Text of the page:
Riding white-knuckle adoption roller coaster
- Rethinking Consent to Adoption
- Orphan scandal prompts scrutiny, action by Kyrgyz authorities
- Children trapped between supply and demand
- The final cost of an international adoption
- Adoption 'donations' encourage crime
- The United States, international adoption, The Hague Convention, and child abuse
- The cost of reshaping adoption
- Adoption body chief offers to help process Vietnamese cases
- Uganda's child adoption 'market' brings misery and confusion
- MP's firm linked to adoption group
Tucson firm's closing slows process for hundreds
Tucson Citizen, 08.25.2008
Tucsonans Tom and Liliana Stevens dreamed of opening their hearts and home to an orphan from an impoverished country.
They didn't realize that dream would become a nightmare.
Since 2005, the couple have been through two adoption agencies, one lawsuit, two different country selections and thousands of dollars.
The end is in sight. They will fly to Ethiopia by the end of September to pick up three girls, 6 through 12, who grew up in an orphanage.
Not every adoption is as harrowing as the Stevenses' but many, especially the international ones, involve lots of waiting, wondering and money.
The closing of Commonwealth Adoptions International Inc. in Tucson leaves people interested in international adoption with one less option.
Those in the process with Commonwealth face more delays and probably more expenses.
"Parents looking to adopt can expect a roller coaster kind of life," said Lenore Grabel, director of Adoption Journeys of Arizona, a private agency that helps with the international process. "Things may be a certain way at the beginning, but it may take longer if things change."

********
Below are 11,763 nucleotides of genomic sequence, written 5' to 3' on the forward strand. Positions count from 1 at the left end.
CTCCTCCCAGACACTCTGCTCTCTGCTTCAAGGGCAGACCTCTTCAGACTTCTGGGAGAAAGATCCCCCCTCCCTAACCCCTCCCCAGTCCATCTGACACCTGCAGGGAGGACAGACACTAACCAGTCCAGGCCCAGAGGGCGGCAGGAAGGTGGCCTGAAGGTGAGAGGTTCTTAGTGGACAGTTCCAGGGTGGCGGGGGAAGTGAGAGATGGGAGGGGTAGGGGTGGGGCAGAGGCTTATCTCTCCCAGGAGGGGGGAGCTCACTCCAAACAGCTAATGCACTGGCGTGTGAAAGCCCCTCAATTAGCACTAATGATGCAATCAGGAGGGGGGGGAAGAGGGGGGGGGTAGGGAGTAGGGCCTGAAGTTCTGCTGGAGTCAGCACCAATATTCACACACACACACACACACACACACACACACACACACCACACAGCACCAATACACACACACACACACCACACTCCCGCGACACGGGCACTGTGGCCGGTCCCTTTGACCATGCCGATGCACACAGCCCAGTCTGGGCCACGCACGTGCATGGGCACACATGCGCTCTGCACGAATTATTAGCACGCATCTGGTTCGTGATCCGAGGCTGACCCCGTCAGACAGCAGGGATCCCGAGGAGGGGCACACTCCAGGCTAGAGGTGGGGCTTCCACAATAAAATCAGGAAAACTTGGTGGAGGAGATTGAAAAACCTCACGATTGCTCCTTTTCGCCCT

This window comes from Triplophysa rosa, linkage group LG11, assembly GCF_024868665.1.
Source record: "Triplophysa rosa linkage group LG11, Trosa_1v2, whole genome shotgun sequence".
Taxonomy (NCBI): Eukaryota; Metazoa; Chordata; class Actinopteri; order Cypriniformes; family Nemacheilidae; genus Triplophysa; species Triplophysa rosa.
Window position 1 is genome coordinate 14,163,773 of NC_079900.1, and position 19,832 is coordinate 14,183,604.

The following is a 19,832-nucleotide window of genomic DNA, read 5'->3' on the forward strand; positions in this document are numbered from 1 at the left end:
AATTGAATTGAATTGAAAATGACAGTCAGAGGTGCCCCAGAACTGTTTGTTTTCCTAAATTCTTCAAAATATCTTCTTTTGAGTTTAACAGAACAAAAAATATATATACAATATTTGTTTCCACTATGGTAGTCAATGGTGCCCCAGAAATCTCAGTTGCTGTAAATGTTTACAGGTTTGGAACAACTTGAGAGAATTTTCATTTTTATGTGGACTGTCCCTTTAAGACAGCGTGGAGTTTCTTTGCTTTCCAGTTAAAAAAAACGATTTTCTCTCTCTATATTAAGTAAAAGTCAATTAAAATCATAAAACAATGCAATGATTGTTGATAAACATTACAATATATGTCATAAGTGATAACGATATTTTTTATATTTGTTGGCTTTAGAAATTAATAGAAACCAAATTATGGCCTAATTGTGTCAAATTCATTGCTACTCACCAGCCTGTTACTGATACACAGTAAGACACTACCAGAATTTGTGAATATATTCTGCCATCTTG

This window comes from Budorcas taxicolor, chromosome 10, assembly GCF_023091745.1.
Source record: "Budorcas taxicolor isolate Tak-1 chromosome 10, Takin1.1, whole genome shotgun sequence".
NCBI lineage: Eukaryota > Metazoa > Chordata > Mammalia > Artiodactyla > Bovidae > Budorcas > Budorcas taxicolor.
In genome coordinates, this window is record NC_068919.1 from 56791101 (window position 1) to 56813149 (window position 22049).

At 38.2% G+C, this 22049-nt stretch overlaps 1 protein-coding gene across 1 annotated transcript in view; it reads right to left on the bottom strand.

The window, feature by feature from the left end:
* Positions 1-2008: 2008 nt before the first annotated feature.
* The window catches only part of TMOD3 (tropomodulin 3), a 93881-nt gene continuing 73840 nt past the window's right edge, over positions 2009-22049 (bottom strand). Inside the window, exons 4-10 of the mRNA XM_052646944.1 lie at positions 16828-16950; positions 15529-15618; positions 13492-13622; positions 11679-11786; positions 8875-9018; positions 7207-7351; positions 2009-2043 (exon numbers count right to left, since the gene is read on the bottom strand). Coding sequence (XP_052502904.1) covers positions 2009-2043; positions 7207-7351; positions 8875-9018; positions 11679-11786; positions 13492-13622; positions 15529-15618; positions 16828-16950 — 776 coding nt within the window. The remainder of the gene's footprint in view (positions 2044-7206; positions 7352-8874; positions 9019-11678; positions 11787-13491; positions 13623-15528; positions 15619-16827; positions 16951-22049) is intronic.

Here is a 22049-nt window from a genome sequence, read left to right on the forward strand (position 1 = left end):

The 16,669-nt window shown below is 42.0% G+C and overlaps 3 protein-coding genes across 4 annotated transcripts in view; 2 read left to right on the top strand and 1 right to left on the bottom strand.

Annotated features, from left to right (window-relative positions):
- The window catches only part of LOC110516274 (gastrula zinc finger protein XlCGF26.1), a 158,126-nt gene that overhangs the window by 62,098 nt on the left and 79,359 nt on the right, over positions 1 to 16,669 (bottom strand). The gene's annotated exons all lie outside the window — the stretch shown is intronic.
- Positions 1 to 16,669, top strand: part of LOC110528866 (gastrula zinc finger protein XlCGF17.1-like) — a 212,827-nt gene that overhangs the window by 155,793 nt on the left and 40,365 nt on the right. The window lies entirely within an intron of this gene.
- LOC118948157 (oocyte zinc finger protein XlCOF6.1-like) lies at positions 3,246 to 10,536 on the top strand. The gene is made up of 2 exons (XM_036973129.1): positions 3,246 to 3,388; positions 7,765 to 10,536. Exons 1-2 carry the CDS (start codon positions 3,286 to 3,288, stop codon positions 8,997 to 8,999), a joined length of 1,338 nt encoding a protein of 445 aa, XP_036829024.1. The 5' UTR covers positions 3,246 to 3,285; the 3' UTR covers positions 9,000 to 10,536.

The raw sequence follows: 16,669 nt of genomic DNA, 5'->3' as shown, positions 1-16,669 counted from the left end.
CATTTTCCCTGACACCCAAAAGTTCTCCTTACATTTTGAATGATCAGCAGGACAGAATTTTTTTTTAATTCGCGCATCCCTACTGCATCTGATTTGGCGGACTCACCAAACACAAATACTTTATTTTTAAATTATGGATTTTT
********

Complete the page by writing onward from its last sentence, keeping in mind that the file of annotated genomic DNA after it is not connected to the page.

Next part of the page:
Overall, international adoptions have gotten more difficult.
Some countries including Vietnam and Guatemala closed their doors, if only temporarily, Grabel said.
Others, such as the wildly popular China, increased restrictions.
Grabel said the wait time for an adoption from China has increased from as few as eight months to as many as four years.
The Hague Convention on Intercountry Adoptions, designed to prevent illegal trafficking of children, began April 1. It has set higher standards that translate into hurdles for agencies and prospective parents.
Under the convention, accreditation was denied to 15 agencies across the nation, including Commonwealth, which operated out of Tucson and three other locations, the U.S. State Department said.
Commonwealth's closure leaves 340 families, including 44 from Tucson, in the midst of the international adoption process with no immediate end in sight, said the Arizona Department of Economic Security, which handles adoption agency licensing.
Commonwealth President Marina Mayhew said Commonwealth will transfer open cases to other agencies. Commonwealth has also submitted a transition plan to the state agency.
Meanwhile, some families are left with frustration and fear.
"This is the money we saved, our adoption money," said Amanda Peppers, 31. She and her husband, Jerry Peppers, 29, who live in Alabama and were dealing with Commonwealth's Florida office, invested thousands and received a partial refund when news of the closure hit. It's not enough to start the adoption process over with another agency, the family said.
This is after the couple spent nearly $20,000 on fertility treatments.
"We're just a common family," Amanda Peppers said. "Adoption is just not affordable."
The Stevenses said they had a problem with Commonwealth in 2006, well before the Hague accreditation became an issue.
They wanted to adopt a child from Colombia, which requires an extensive psychological evaluation.
Tom Stevens said the evaluation came back with statements that were not true, and he brought it to his caseworker at Commonwealth with the hopes of talking it over to see how the evaluation could be refuted or redone.
Instead, he said, the caseworker submitted it to Colombia, and the adoption was denied.
Stevens, 64, took the agency to court in 2006 and was awarded $1,100 in a partial refund of Commonwealth fees, records show.